BEAVERTON, OR (BRAIN)—Yakima has named The Hitch Company and Norco as its two new Canadian distributors. The announcement is effectively immediately with the transition scheduled for completion September 1.
NORTH VANCOUVER, British Columbia (BRAIN)—Ryders Eyewear has hired Tara Wilkinson as its new director of marketing.
MOUNT PROSPECT, IL (BRAIN)—National Sporting Goods Association vice president of Information and research Thomas B. Doyle is retiring from the NSGA, effective early in the fall of 2010. Doyle is one of NSGA’s longest-tenured staff members, having spent 39 years in the sporting goods industry.
LAGUNA NIGUEL, CA (BRAIN)—With three weeks to go until Lifeboat Event’s inaugural DealerCamp, final plans for the event are taking shape.
WELLINGTON, New Zealand (BRAIN)—Icebreaker is launching a cycling apparel line that will hit retail this winter. The New Zealand-based company is best known for its apparel sold through the outdoor channel.
PHILADELPHIA, PA (BRAIN)—Veteran product manager Steven Fairchild has rejoined Advanced Sports. He will take on all road and specialty product development for ASI's bike brands including Fuji, Kestrel, SE, Breezer and Terry.
GOLDEN, CO (BRAIN)—Spot Brand has hired Sky Yaeger as its senior product manager. She's working out of her Marin County, California home.
HAYWARD, CA (BRAIN)—Brian Evitt, the driver of the Ford F-350 pickup that struck and killed cyclist Paul Clark, was sentenced on Tuesday to 100 hours of community service and fined roughly $100. The Alameda County District Attorney accepted the conditions as a plea bargain for a misdemeanor manslaughter charge.
Seattle Bike Supply has helped come to the rescue of Seattle's infamous SeaFair pirates by donating a Torker "Black Solomon" bike. But these pirates still need some financial help to put on their Northwest shows. Click on link to donate and sing, "Yo Ho, Yo Ho, a pirate's life for me."
BLOOMINGTON, MN (BRAIN)—QBP’s marketing department has unveiled Cycling Buzz, a Web site devoted to gathering social media and news related to the Tour.
CARLSBAD, CA (BRAIN)—Campagnolo North America launched the brand’s first employee and industry purchase programs this week.
“We have gotten tons of requests for this. Literally, our phone rings every day,” said Tom Kattus, general manager for Campagnolo North America.
WASHINGTON, D.C. (BRAIN)—The U.S. Consumer Product Safety Commission, in cooperation with Campus Cruisers, has issued a voluntary recall of about 100 Eastside Fix bicycles.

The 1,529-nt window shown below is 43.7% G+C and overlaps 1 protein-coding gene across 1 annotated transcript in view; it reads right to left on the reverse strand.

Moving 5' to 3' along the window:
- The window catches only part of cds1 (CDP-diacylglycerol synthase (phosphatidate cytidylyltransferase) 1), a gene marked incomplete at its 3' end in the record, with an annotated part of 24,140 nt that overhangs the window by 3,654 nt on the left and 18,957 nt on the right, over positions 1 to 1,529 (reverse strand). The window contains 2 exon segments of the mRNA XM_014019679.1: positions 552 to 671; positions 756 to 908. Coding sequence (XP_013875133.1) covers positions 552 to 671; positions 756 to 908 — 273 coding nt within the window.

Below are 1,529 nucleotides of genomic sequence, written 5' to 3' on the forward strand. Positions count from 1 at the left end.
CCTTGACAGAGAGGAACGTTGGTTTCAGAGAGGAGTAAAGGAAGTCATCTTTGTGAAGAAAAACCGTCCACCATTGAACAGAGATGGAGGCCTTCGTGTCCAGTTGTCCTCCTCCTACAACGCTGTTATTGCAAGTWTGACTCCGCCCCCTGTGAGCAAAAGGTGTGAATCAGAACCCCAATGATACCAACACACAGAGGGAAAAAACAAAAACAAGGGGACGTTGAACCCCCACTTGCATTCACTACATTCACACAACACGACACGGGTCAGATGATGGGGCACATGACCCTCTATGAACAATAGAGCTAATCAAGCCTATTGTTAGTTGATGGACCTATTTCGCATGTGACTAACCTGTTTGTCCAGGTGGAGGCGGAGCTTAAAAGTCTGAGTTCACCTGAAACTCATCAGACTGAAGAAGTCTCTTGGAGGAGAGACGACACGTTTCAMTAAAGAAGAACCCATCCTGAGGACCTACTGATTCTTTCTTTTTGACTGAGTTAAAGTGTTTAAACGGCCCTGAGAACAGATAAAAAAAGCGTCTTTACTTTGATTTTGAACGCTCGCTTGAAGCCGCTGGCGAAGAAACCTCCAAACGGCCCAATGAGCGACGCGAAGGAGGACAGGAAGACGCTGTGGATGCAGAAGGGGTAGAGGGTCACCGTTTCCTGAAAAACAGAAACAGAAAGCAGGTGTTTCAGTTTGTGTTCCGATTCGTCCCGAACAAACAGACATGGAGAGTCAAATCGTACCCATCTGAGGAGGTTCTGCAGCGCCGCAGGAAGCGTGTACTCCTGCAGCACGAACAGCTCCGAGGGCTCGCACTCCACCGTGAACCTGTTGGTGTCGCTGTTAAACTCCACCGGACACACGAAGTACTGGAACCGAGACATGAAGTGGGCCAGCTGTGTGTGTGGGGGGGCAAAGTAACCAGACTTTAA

The bicycle's front fork can crack or break, causing a sudden loss of steering control and posing a fall hazard to bicyclists.
RANCHO SANTA MARGARITA, CA (BRAIN)—Serfas product manager Erik Braucht hunkers over a small laptop; his eyes fixed on the numbers and what they might reveal.
BOULDER, CO (BRAIN)—Back by popular demand, the CatEye custom jersey themed computer contest is now live.
Guess each stage winner and average speed of the race for a chance to win a yellow, green, white, or polka dot Strada wireless computer.
Winners will be notified at the end of the tour.
GRENCHEN, Switzerland (BRAIN)—BMC opened the doors this week to its CHF 40 million ($37.5 million) fully automated factory at its headquarters in Grenchen, an industrial center in Switzerland’s Jura Valley.
CALGARY, Alberta (BRAIN)—Chariot Carriers has selected Hill & Knowlton as its North American public relations agency of record.
Not only is Jet Blue showing the Tour de France on its seat back TVs, it's also not charging passengers who bring their bikes with them for this entire month (they usually charge $50), in honor of the biggest cycling race in the world. Most airlines charge $200 - $300 to check in a bike.
NEWBURY PARK, CA (BRAIN)—Michelle Weiser, a Giant Bicycle employee since 2001, has passed away.
BY MATT WIEBE
VICENZA, Italy—As the euro tumbles against the U.S. dollar, importers of European brands are closely watching exchange rates. While some companies minimize exchange rate fluctuations in their pricing, others are adjusting price sheets accordingly.
BY MARC Sani
IT’S CALLED STP—SHORTHAND for the 202-mile Seattle to Portland Bicycle Classic. It’s an annual two-day ride-fest, held each July, and it puts 10,000 cyclists on a string of back roads that links these two Pacific Northwest cities.